There’s a PhD. in the pep band. And he’s a professor too. And a dean. How overqualified can you get? He’s certainly unique, but I figured out how this all fits together.
You see, Dr. Nowicki is a biologist. He studies neurophysiology, and a quick look at his CV tells me that he studies the brains and the functions of the brains of … birds. Songbirds. This guy spends his time figuring out how and why birds sing. Now, if you spend all day with birds on the brain, what are you? That is to say, if you fill your brain up with the songs of birds – to repeat, birds and brains – what should you be called?
You guessed it … a trombonist. Naturally. This guy is so full of song, he has to get it out. And there’s no better way to do this at Duke than by being part of the pep band. Amidst the cacophony of game time, Dr. Nowicki and his compatriots find order and harmony. And they sound great. This is his chance to get those songs out of his head.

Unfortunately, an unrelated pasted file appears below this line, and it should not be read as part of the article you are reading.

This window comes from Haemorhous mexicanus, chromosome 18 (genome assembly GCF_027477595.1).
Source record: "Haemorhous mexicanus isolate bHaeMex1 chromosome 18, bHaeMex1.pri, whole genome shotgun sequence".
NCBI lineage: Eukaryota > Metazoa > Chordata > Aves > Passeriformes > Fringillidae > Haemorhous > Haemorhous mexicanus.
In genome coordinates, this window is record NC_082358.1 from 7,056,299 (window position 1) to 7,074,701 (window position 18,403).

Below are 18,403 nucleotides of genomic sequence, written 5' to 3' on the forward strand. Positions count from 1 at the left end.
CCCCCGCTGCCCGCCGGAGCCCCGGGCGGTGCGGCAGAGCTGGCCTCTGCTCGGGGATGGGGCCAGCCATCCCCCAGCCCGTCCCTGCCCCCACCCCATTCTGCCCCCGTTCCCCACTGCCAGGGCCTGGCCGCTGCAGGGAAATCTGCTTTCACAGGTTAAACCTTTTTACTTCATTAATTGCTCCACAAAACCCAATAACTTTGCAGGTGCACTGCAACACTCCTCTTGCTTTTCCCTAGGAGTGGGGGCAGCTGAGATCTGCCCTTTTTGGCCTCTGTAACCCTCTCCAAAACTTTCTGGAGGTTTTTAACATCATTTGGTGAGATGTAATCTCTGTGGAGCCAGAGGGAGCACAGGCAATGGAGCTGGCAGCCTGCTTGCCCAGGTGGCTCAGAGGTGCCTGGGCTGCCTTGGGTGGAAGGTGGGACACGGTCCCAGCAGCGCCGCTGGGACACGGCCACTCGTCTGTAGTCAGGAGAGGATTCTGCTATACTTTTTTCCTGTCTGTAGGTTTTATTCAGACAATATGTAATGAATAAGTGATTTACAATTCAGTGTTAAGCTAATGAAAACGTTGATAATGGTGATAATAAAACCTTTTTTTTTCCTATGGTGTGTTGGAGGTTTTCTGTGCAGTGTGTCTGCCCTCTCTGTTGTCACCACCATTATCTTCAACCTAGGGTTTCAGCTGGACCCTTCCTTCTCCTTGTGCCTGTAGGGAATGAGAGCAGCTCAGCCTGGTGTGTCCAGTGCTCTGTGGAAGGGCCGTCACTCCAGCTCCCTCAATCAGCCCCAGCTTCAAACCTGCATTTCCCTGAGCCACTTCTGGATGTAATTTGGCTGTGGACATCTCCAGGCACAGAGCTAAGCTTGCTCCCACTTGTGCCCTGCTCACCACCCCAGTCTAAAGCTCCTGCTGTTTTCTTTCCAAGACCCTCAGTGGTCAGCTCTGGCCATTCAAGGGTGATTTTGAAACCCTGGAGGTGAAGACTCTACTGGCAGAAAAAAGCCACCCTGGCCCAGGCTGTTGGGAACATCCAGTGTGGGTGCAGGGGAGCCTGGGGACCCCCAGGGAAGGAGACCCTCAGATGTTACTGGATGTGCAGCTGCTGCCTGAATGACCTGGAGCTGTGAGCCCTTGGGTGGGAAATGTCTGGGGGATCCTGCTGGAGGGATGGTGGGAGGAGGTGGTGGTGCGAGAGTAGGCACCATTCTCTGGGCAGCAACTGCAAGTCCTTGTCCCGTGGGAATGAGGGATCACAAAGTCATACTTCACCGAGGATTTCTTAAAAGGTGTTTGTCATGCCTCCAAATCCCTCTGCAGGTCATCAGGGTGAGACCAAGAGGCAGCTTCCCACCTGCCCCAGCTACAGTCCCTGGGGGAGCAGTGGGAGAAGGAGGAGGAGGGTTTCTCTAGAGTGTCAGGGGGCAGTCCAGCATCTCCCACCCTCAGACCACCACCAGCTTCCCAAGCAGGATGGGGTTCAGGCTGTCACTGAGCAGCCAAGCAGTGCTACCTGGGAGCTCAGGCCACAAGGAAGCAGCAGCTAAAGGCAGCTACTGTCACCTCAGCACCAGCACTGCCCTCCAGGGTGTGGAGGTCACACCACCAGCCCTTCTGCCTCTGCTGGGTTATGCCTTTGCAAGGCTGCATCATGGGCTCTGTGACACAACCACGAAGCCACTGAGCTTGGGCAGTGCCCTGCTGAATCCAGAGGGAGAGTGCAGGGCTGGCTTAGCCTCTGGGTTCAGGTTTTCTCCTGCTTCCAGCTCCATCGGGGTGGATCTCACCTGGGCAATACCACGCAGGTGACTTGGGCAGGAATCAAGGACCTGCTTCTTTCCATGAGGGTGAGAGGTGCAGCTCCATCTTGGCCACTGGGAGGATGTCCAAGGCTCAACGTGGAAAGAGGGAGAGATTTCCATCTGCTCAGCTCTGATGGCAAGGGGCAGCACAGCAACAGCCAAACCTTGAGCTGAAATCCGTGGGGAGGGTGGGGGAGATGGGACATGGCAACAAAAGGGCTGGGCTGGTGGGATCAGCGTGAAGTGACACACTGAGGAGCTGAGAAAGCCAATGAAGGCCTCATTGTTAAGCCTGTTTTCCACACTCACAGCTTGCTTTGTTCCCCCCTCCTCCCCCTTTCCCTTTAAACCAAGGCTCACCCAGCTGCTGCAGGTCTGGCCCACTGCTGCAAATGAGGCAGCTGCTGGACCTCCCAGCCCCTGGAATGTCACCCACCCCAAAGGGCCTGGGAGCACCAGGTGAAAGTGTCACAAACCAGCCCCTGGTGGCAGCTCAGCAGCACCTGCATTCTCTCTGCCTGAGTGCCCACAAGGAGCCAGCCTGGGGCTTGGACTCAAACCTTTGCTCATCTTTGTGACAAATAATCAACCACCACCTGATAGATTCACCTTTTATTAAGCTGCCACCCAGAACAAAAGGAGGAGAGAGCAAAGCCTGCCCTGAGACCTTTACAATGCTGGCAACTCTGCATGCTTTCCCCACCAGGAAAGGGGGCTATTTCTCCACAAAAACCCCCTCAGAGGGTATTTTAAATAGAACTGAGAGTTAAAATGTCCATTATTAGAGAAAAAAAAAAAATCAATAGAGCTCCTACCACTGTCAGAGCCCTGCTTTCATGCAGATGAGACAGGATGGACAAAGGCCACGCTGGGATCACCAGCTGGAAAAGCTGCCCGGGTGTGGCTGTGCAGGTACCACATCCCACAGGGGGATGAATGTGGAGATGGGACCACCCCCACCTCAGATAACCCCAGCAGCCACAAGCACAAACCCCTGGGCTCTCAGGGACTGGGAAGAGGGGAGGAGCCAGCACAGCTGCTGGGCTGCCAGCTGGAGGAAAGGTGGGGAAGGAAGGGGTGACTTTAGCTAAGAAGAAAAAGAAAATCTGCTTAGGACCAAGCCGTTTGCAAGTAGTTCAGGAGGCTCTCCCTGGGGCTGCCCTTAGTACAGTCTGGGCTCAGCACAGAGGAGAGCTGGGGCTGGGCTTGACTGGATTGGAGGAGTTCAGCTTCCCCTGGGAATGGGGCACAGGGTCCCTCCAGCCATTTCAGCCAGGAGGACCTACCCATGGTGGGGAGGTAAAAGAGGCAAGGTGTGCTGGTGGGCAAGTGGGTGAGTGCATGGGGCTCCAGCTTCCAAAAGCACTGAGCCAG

And it’s also his chance to study the birdcalls of the band. He can listen to the piping whippoorwills of the flute section, the mellifluous loons that are clarinetists, and the brassy geese that play the trumpet. And all the meanwhile, he studies their brains. And he understands them. His colleagues become his subjects. Is that ethical? Who cares? It sounds great.
Then he adds his song to their chorus, playing the prettiest call of them all – the trombone, whatever bird that instrument may be. It’s a deep-throated raven or a thrush or a … I don’t know. Ask him. He’s the PhD.
In any case, on with your research, Doc. And on with the show.
P.S. If you could have any job other than your own, what would it be?